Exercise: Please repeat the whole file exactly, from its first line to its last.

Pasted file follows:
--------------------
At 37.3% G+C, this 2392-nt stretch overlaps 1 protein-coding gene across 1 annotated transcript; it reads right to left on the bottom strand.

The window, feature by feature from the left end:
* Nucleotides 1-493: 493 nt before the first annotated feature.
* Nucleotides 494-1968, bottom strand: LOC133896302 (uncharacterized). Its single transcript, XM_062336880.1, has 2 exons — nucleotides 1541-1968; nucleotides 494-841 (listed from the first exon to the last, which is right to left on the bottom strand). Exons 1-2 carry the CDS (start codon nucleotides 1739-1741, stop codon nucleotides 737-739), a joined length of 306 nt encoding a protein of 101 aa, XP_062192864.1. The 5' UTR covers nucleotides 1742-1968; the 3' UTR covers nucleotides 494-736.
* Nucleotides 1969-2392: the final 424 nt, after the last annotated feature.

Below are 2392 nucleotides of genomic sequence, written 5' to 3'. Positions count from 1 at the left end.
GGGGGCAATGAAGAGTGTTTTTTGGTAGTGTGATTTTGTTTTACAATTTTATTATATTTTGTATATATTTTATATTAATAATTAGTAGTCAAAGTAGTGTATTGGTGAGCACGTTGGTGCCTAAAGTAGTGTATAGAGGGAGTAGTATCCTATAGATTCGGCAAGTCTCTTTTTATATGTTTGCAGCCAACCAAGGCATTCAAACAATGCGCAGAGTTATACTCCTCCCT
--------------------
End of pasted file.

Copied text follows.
At 37.3% G+C, this 2392-nt stretch overlaps 1 protein-coding gene across 1 annotated transcript; it reads right to left on the bottom strand.

The window, feature by feature from the left end:
* Nucleotides 1-493: 493 nt before the first annotated feature.
* Nucleotides 494-1968, bottom strand: LOC133896302 (uncharacterized). Its single transcript, XM_062336880.1, has 2 exons — nucleotides 1541-1968; nucleotides 494-841 (listed from the first exon to the last, which is right to left on the bottom strand). Exons 1-2 carry the CDS (start codon nucleotides 1739-1741, stop codon nucleotides 737-739), a joined length of 306 nt encoding a protein of 101 aa, XP_062192864.1. The 5' UTR covers nucleotides 1742-1968; the 3' UTR covers nucleotides 494-736.
* Nucleotides 1969-2392: the final 424 nt, after the last annotated feature.

Below are 2392 nucleotides of genomic sequence, written 5' to 3'. Positions count from 1 at the left end.
GGGGGCAATGAAGAGTGTTTTTTGGTAGTGTGATTTTGTTTTACAATTTTATTATATTTTGTATATATTTTATATTAATAATTAGTAGTCAAAGTAGTGTATTGGTGAGCACGTTGGTGCCTAAAGTAGTGTATAGAGGGAGTAGTATCCTATAGATTCGGCAAGTCTCTTTTTATATGTTTGCAGCCAACCAAGGCATTCAAACAATGCGCAGAGTTATACTCCTCCCT